CDP Calls for Transparent Transition Plans

    Stockholm (NordSIP) – Global non-profit disclosure platform CDP is reputed to hold the largest environmental database in the world. The scores that the organisation compiles annually are widely used to drive investment and procurement decisions towards a zero-carbon, sustainable and resilient economy. On 3 March, CDP released their latest report, Are companies being transparent about their transition. According to the analysis, corporates are still off track on setting climate transition plans, undermining the deluge of net-zero pledges agreed around COP26.

    “Currently, one-third of organisations disclosing through CDP reported developing a low carbon transition plan,” comments Nicolette Bartlett, CDP’s Chief Impact Officer. “This does not match the appetite from investors, customers and employees and governments who are pushing for more scrutiny since COP26. Critically, these plans also need to be assessed to ensure they meet stakeholder expectations and are actually delivering against climate needs,” she adds.

    According to CDP’s definition, a credible climate transition plan is “one that succinctly outlines how an organisation will pivot its existing business model towards a 1.5C aligned trajectory, based on the latest climate science recommendations”. Importantly, the plan’s credibility is governed by the guiding principles and critical elements that companies need to disclose in a comparable and consistent manner to enable stakeholders to assess the plan’s ambition and progress over time.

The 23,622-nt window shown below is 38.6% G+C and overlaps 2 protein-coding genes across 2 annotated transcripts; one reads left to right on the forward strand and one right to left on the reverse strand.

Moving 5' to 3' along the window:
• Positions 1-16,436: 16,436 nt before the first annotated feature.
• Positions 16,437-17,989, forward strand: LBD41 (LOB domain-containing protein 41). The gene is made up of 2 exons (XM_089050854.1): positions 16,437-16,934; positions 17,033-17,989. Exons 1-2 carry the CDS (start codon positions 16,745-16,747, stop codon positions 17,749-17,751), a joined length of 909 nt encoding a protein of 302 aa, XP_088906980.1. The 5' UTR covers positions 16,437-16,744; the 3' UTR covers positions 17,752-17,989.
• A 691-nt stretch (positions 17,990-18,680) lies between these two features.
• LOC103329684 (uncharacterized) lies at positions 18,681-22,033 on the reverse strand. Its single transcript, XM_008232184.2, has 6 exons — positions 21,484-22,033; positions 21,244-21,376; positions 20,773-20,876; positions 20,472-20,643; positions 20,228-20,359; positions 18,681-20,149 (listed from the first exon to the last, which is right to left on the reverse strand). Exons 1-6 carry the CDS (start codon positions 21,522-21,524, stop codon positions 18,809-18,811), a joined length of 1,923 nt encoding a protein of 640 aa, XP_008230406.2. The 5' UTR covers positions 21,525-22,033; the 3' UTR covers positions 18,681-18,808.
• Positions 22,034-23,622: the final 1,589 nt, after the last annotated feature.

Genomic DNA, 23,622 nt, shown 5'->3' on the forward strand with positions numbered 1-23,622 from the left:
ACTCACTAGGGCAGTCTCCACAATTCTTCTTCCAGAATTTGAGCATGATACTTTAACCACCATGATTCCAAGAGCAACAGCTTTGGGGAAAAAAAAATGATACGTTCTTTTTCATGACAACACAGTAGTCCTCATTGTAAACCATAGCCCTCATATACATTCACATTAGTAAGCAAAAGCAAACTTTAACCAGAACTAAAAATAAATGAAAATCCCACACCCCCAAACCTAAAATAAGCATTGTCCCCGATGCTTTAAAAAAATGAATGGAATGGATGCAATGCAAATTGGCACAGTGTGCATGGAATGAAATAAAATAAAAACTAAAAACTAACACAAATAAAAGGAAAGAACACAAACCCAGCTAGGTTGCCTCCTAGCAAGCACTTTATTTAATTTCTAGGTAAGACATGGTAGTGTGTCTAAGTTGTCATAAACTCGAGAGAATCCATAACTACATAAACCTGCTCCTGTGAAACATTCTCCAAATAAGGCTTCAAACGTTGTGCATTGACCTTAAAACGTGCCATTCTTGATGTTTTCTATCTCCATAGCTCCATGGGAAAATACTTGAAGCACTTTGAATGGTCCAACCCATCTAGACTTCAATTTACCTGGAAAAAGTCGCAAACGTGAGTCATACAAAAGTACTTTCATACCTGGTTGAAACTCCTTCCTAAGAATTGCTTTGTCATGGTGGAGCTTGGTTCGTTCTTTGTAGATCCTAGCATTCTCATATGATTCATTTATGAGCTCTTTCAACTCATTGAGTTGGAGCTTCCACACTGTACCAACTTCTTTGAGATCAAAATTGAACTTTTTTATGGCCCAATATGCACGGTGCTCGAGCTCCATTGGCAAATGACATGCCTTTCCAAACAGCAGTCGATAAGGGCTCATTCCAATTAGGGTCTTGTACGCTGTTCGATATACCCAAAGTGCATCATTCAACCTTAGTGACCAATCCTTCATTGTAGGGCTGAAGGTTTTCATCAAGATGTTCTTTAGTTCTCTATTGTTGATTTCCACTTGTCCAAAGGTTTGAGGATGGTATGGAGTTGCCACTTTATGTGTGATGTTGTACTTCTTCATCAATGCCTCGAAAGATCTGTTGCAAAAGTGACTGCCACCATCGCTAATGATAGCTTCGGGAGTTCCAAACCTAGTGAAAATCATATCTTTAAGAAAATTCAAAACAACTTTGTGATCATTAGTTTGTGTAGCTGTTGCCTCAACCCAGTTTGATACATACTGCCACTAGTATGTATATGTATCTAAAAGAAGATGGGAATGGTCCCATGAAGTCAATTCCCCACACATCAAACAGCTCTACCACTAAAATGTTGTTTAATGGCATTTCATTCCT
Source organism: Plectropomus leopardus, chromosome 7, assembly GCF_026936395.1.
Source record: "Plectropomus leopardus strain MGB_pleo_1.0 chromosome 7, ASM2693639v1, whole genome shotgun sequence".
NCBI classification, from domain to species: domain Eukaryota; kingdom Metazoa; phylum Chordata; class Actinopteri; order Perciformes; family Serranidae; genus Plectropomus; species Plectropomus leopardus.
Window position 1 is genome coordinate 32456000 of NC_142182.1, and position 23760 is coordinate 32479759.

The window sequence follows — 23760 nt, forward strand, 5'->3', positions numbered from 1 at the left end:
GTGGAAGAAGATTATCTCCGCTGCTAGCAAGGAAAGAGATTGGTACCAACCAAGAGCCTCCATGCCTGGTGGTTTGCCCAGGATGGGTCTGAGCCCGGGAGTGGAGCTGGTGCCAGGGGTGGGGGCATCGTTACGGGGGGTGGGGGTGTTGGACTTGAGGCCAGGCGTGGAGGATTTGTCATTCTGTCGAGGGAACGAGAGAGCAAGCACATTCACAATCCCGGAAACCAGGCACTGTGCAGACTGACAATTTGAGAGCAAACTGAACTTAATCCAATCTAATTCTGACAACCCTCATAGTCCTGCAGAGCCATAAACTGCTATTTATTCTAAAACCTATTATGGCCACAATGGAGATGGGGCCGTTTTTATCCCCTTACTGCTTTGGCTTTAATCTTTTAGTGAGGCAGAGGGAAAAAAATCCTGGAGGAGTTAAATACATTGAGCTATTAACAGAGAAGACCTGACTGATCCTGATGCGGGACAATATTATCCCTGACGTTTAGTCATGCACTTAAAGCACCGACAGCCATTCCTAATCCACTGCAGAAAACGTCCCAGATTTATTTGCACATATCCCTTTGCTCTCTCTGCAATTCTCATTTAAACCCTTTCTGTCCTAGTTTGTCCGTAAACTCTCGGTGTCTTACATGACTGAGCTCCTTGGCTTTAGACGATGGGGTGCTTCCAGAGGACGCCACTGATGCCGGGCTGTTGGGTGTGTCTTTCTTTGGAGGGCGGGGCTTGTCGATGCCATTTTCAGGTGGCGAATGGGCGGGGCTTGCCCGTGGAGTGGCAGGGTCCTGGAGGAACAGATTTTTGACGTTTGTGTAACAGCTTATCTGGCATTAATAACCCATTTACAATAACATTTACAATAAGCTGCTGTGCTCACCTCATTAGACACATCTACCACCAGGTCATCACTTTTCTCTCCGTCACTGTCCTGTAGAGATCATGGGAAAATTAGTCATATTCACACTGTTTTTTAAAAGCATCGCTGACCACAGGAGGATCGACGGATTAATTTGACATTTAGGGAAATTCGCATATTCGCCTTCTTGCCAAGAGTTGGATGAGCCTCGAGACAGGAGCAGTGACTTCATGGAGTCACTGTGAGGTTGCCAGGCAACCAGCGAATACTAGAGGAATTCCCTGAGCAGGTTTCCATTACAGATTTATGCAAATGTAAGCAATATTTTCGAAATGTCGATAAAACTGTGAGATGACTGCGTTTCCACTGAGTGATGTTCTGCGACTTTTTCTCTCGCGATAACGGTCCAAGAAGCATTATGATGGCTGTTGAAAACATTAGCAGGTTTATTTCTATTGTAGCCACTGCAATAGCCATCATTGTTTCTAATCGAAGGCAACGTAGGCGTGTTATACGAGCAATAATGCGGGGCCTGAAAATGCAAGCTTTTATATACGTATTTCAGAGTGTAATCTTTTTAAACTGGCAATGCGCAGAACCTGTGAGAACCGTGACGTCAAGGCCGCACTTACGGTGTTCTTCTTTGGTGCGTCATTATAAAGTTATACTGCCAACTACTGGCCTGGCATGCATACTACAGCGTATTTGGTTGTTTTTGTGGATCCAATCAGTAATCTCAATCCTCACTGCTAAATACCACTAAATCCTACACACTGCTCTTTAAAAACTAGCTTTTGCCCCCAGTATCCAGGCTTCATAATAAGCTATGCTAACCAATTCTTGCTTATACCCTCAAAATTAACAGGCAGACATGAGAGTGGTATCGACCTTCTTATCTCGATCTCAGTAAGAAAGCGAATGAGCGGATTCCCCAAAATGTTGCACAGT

Not many companies meet this standard, however. Some key findings in CDP’s report are the following:

    • Fewer than 35% of companies’ emission reductions targets are credible, and only 1,164 organisations have set science-based targets validated by the Science Based Targets initiative (SBTi).
    • Only 6% (741) of all reporting organisations disclosed claims of having a net-zero target.
    • No companies disclosing from G20 countries had more than 4% disclosure against the 24 key indicators in the CDP questionnaire that related to climate transition plans
    • Only 1% (135) of companies disclosed against all 24 indicators.

    Shining a spotlight on specific industries, CDP finds that transportation and apparel are the worst performing sectors, with less than 0.3% disclosing against the 24 key indicators which legitimise a climate transition plan. Meanwhile, industries facing the most scrutiny, such as financial services, power, and fossil fuels, have the highest rates of climate transition plan disclosure, even though only 5% of organisations in each of these sectors reported against the 24 key indicators.

    Country-wise, Spain, France, and Japan have the highest proportion of organisations disclosing to all the key indicators, albeit at only 4%, 3% and 2% respectively. Indonesia, Saudi Arabia, Argentina, and China have the lowest numbers of disclosing companies.

    While the overall number of companies with credible transition plans has increased from 2020, this report shows that corporates have much further to go.

    Photo by Bud Helisson on Unsplash

    Julia Axelsson, CAIA
    Julia Axelsson, CAIA
    Julia has accumulated experience in asset management for more than 20 years in Stockholm and Beijing, in portfolio management, asset allocation, fund selection and risk management. In December 2020, she completed a program in Sustainability Studies at the University of Linköping. Julia speaks Mandarin, Bulgarian, Hindi, Russian, Swedish, Urdu and English. She holds a Master in Indology from Sofia University and has completed studies in Economics at both Stockholm University and Stockholm School of Economics.

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